Jump to content
  • Advertisement
Sign in to follow this  
Kuraitou

Best way to go about 2D in DX9?

This topic is 3793 days old which is more than the 365 day threshold we allow for new replies. Please post a new topic.

If you intended to correct an error in the post then please contact us.

Recommended Posts

I am curious about doing 2D drawing in DirectX 9. I've known for quite a while now that 2D was assimilated together with 3D a couple versions back, then deprecated for the most part. After doing a bit of researching I see that there is one primary method left for pure 2D (drawing directly to backbuffer), but I am skeptical about going that path for two reasons: 1) lack of documentation and tutorials, and 2) DirectX has since been optimized far more greatly for 3D functions. Now my other idea was to go 2.5D, where I could use planes with no perspective (I'm not entirely sure how this works, but they're facing the direction of the Z-axis...I think...) with textures applied to them. I am assuming that this is the better way, but a question comes up. Since the planes are in 3D space, then does that mean that ones drawn towards the edge of the screen are going to look odd? If there's a different method than either of these two, please let me know. Also, if you're wondering why I want to do 2D in DX9 (weird, I know, lol), it's because of many things that it has that true 2D libraries don't offer. Thanks in advance.

Share this post


Link to post
Share on other sites
Advertisement
Well what exactly do you need to do? Do you need to just draw sprites to the screen, or do you need actual pixel-level access? The former is easy, you can just used textured quads. D3DX even has an interface that can make this very easy: ID3DXSprite. All you need to do is provide a position and a texture and the texture will be drawn there.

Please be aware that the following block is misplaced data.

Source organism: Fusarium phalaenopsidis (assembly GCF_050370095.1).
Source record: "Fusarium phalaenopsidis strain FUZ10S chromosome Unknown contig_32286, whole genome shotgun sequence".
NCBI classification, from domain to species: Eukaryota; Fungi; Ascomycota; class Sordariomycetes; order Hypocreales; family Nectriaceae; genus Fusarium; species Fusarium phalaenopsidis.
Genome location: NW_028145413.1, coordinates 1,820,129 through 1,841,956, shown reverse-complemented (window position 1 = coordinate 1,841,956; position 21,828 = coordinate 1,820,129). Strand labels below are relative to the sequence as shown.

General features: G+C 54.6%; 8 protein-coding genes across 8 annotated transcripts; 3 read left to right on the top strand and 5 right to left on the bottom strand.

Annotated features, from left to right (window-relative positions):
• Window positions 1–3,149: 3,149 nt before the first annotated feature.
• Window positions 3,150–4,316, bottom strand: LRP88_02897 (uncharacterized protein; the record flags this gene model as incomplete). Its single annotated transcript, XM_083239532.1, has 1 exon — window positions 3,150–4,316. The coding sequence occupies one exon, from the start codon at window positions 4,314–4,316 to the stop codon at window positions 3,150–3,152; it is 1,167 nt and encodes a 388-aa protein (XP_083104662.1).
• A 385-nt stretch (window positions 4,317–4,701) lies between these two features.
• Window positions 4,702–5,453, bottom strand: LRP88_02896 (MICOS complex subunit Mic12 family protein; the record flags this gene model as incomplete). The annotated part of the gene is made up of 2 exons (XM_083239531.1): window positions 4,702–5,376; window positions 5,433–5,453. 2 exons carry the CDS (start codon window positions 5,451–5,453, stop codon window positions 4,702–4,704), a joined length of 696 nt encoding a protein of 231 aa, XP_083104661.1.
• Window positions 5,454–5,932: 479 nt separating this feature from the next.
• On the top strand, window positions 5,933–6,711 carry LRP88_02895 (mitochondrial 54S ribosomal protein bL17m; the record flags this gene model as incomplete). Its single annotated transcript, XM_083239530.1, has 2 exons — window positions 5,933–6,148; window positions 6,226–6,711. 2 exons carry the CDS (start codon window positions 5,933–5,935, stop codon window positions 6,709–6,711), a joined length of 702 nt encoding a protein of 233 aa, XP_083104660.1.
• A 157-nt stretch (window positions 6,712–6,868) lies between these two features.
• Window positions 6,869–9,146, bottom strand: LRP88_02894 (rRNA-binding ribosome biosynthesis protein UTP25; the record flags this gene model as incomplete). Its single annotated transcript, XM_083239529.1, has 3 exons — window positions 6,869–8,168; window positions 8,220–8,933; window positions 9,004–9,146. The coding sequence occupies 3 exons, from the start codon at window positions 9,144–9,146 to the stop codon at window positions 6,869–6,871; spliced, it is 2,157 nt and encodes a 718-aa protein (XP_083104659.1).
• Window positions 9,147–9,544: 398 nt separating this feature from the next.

Anything fancier will require more complicated techniques.

Share this post


Link to post
Share on other sites
Thanks for the fast replies, guys.

@BornToCode: I'm going to look into this.

@MJP: I want something more like the textured quads, because I find them easier to deal with than pure sprites. As long as I get all the bells and whistles of DX I'm happy. I found an article on GDNet specifically for using quads and I'm currently reading it.

Share this post


Link to post
Share on other sites
Quote:
Original post by Kuraitou
@BornToCode: I'm going to look into this.


It's just a different way to look at things. It's a "non-human-eye" way, so it may be tough to think about, but essentially, nothing will be drawn smaller just because it is farther away -- it will be drawn the same size regardless of its distance from you.

See the picture here (on the right is the orthographic projection you want, on the left is a perspective projection):

http://www.joma.org/images/upload_library/4/vol2/photomanipulation/figure2.jpg

Share this post


Link to post
Share on other sites
Quote:
Original post by Kuraitou
if you're wondering why I want to do 2D in DX9 (weird, I know, lol)

Absolutely 100% NOT weird -- this is a very common thing to do!

IMO we see this type of question here a lot but nobody hammers home the point that 3D and 2D are basically the same thing. Your graphics card is good at drawing triangles, and lots of them; Direct3D is just there to help you do it. Direct3D doesn't really care if the information you give it "looks" 1D, 2D, 2.5D, 3D, or whatever; its up to you to draw triangles in a meaningful way. Sure, there's a whole bunch of ways to help you transform 3D points into 2D coordinates to use on the screen, but by no means are you forced to use them. You can draw textured quads using transformed coordinates, or you can draw them using orthographic projection, or you can use the built in D3DXSprite functionality (which does the same thing internally), or you can make an entire sprite/billboard system in full 3D (although this is rarely needed.) And you can combine any of these techniques with "real" 3D techniques in any combination you choose.

Basically I am trying to convince you to look at Direct3D more as a renderer and less as a "scene description" API, even though it does have powerful helper functions for common 3D tasks. Each frame you basically get a blank canvas on which to draw whatever you want, and your job is to paint a pretty picture and not obsess over how many "dimensions" a human observer perceives from your assorted triangles!

Share this post


Link to post
Share on other sites
Generally speaking, most HUDs or UIs you see in a game are just normal shapes drawn with an orthographic projection.

In OpenGL you can actually specify pixel co-ordinates when an orthographic projection is set, not sure if you can in DirectX.

Share this post


Link to post
Share on other sites
Sign in to follow this  

  • Advertisement
×

Important Information

By using GameDev.net, you agree to our community Guidelines, Terms of Use, and Privacy Policy.

GameDev.net is your game development community. Create an account for your GameDev Portfolio and participate in the largest developer community in the games industry.

Sign me up!